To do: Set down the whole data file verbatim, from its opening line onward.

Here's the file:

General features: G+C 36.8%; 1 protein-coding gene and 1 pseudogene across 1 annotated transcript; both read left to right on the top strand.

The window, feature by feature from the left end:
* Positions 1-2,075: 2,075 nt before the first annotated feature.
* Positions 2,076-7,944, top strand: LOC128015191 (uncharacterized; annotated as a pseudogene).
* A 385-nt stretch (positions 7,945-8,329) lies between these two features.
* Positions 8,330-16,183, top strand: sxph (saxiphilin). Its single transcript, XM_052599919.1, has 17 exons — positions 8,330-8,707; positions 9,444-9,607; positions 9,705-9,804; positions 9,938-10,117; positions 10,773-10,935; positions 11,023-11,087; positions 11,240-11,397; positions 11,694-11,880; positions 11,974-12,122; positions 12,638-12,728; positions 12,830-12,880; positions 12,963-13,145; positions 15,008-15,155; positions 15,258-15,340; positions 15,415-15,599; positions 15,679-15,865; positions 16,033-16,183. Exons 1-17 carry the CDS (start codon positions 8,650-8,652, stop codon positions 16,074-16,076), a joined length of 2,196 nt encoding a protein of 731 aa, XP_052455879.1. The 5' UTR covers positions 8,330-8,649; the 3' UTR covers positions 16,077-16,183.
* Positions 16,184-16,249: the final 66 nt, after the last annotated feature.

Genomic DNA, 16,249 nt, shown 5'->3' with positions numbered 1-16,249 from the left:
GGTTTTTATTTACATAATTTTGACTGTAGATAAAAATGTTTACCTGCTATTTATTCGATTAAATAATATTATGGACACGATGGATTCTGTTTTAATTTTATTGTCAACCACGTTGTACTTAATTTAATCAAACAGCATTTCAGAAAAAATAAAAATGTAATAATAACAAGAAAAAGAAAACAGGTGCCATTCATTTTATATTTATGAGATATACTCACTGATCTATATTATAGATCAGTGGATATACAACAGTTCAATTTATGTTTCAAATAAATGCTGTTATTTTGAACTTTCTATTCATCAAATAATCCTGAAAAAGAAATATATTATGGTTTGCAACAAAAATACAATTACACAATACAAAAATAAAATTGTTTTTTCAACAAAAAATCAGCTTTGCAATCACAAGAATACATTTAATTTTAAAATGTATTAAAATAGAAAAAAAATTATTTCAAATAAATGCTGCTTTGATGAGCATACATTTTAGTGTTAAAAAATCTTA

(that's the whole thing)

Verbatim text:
General features: G+C 36.8%; 1 protein-coding gene and 1 pseudogene across 1 annotated transcript; both read left to right on the top strand.

The window, feature by feature from the left end:
* Positions 1-2,075: 2,075 nt before the first annotated feature.
* Positions 2,076-7,944, top strand: LOC128015191 (uncharacterized; annotated as a pseudogene).
* A 385-nt stretch (positions 7,945-8,329) lies between these two features.
* Positions 8,330-16,183, top strand: sxph (saxiphilin). Its single transcript, XM_052599919.1, has 17 exons — positions 8,330-8,707; positions 9,444-9,607; positions 9,705-9,804; positions 9,938-10,117; positions 10,773-10,935; positions 11,023-11,087; positions 11,240-11,397; positions 11,694-11,880; positions 11,974-12,122; positions 12,638-12,728; positions 12,830-12,880; positions 12,963-13,145; positions 15,008-15,155; positions 15,258-15,340; positions 15,415-15,599; positions 15,679-15,865; positions 16,033-16,183. Exons 1-17 carry the CDS (start codon positions 8,650-8,652, stop codon positions 16,074-16,076), a joined length of 2,196 nt encoding a protein of 731 aa, XP_052455879.1. The 5' UTR covers positions 8,330-8,649; the 3' UTR covers positions 16,077-16,183.
* Positions 16,184-16,249: the final 66 nt, after the last annotated feature.

Genomic DNA, 16,249 nt, shown 5'->3' with positions numbered 1-16,249 from the left:
GGTTTTTATTTACATAATTTTGACTGTAGATAAAAATGTTTACCTGCTATTTATTCGATTAAATAATATTATGGACACGATGGATTCTGTTTTAATTTTATTGTCAACCACGTTGTACTTAATTTAATCAAACAGCATTTCAGAAAAAATAAAAATGTAATAATAACAAGAAAAAGAAAACAGGTGCCATTCATTTTATATTTATGAGATATACTCACTGATCTATATTATAGATCAGTGGATATACAACAGTTCAATTTATGTTTCAAATAAATGCTGTTATTTTGAACTTTCTATTCATCAAATAATCCTGAAAAAGAAATATATTATGGTTTGCAACAAAAATACAATTACACAATACAAAAATAAAATTGTTTTTTCAACAAAAAATCAGCTTTGCAATCACAAGAATACATTTAATTTTAAAATGTATTAAAATAGAAAAAAAATTATTTCAAATAAATGCTGCTTTGATGAGCATACATTTTAGTGTTAAAAAATCTTA